Social Work England suspends voluntary removal process following legal concerns

Regulator's watchdog, the Professional Standards Authority, raised concerns over procedure for social workers to be removed voluntarily following fitness to practise concerns

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Social Work England has suspended its process for voluntarily removing practitioners subject to fitness to practise (FTP) concerns from the register after its own regulator raised concerns about its legality.

The Professional Standards Authority (PSA) has questioned the process, under which Social Work England case examiners are able to remove registrants with their agreement, without the case having to be referred to an FTP panel for adjudication.

In response to the PSA’s intervention, Social Work England has suspended the process – which it said had been determined in collaboration with government lawyers last year – removed guidance from its website and sought legal advice. It said it was developing new guidance, which will be published shortly.

Drive to reduce unnecessary hearings

The measure in question relates to Social Work England’s drive to reform the FTP system by reducing the numbers of hearings and striving to ensure cases can be resolved at the earliest possible stage.

Case examiners act as filters in the FTP process by determining, following an investigation, whether there is a realistic prospect of the social worker being found to have impaired fitness and if so, whether it is in the public interest for the case to go to a hearing.

However, they are also able to resolve cases voluntarily with the registrant through a process called an accepted disposal, under which the social worker may face a sanction that he or she agrees to. This is designed to help reduce the number of hearings that take place.

This process had allowed for social workers to voluntarily remove themselves from the register by signing an agreement saying their practice is impaired, they consent to be removed and they do not intend to reapply.

Five social workers had removed themselves from the register in this way since Social Work England took over regulatory responsibility for the profession in December 2019, among 22 cases that had been settled by accepted disposal up until last month.

PSA scrutiny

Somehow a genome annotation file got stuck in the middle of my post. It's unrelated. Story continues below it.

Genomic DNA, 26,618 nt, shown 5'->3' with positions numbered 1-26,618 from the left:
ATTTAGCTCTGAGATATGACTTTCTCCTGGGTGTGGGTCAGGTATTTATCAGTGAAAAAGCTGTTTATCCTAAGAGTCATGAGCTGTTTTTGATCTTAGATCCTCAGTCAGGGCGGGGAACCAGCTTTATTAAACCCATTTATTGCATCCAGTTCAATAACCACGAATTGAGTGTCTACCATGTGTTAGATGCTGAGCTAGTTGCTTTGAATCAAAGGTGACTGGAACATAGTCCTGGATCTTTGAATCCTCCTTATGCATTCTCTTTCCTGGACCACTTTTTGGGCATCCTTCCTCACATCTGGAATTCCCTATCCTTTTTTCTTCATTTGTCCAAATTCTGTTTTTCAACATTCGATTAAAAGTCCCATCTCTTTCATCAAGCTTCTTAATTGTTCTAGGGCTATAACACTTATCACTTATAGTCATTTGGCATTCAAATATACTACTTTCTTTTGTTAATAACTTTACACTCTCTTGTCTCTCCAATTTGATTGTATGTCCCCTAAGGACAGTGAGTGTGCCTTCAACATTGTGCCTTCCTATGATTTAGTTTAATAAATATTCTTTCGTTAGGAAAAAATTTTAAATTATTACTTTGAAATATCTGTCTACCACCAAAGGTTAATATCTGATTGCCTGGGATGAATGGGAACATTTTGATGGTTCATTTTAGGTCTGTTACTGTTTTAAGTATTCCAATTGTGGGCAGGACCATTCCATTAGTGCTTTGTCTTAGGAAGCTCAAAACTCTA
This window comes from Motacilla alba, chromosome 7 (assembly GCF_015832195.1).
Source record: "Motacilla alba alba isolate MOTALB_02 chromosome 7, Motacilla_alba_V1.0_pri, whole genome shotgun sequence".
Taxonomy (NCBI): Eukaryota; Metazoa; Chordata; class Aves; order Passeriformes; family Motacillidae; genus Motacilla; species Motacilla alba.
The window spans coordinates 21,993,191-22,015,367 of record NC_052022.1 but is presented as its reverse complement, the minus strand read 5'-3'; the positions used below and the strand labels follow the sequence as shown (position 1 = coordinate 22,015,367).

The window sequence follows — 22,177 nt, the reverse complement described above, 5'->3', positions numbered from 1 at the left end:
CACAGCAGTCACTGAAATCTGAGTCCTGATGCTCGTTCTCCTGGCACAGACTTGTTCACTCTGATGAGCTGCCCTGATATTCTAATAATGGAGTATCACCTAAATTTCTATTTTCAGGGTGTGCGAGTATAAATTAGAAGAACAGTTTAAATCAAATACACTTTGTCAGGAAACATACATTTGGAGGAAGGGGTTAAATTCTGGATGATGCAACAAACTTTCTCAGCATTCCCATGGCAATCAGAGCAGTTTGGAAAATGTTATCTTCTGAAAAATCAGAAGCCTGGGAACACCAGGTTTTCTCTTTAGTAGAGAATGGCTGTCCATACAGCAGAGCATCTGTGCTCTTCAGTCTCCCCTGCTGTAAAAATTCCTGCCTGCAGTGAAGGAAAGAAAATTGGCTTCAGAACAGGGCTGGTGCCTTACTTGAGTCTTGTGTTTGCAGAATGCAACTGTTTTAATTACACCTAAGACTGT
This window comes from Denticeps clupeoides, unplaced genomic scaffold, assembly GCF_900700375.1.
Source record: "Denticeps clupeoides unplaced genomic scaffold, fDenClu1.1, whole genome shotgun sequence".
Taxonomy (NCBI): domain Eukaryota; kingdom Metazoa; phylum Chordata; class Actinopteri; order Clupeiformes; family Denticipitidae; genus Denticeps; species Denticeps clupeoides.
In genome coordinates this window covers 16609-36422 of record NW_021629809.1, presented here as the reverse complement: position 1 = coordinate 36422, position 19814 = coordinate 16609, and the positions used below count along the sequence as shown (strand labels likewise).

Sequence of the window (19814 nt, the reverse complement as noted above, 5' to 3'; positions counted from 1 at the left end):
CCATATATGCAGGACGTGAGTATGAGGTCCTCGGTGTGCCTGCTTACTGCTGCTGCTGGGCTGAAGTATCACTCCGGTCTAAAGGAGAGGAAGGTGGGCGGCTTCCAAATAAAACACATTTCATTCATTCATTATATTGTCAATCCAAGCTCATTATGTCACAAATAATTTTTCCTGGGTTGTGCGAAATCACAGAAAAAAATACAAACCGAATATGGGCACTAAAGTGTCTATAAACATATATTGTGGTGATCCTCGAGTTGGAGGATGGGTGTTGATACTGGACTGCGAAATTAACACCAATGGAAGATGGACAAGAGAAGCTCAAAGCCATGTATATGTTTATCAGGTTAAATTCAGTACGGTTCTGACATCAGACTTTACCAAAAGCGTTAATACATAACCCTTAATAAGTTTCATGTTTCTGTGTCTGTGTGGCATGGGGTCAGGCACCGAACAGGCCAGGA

In a report to Social Work England’s board meeting in September, chief executive Colum Conway said PSA had reviewed all 22 decisions and produced a report on these in August, and had raised concerns about those that involved removal.

A PSA spokesperson said:  “The Authority was concerned that Social Work England’s approach to agreed voluntary removals of social workers facing potentially serious fitness to practise charges was not within its powers.  We raised this with Social Work England.  Social Work England has agreed to suspend the operation of this process in these cases pending further legal advice and discussion with the Authority.”

In response, Philip Bowden, head of adjudication at Social Work England, said: “Since we took over the regulation of social workers in December 2019, we have made five voluntary removal decisions, details of which have been published on our website. The Professional Standards Authority wrote to us in August 2020 to ask us to review the process, following which we agreed to suspend the original procedure whilst we sought legal advice on it.

We are now creating new guidance to support the process, which will be published on our website as soon as it is available. This doesn’t impact upon our broader aim to resolve cases via alternative disposal. We continue to strive to deliver a transparent fitness to practise process which runs as smoothly as possible for all concerned whilst meeting our primary objective to protect the public.”

The suspended process is entirely separate to the general process for registrants voluntarily removing themselves from the register, which stipulates that the social worker cannot be subject to fitness to practise proceedings at the time of their request.

 

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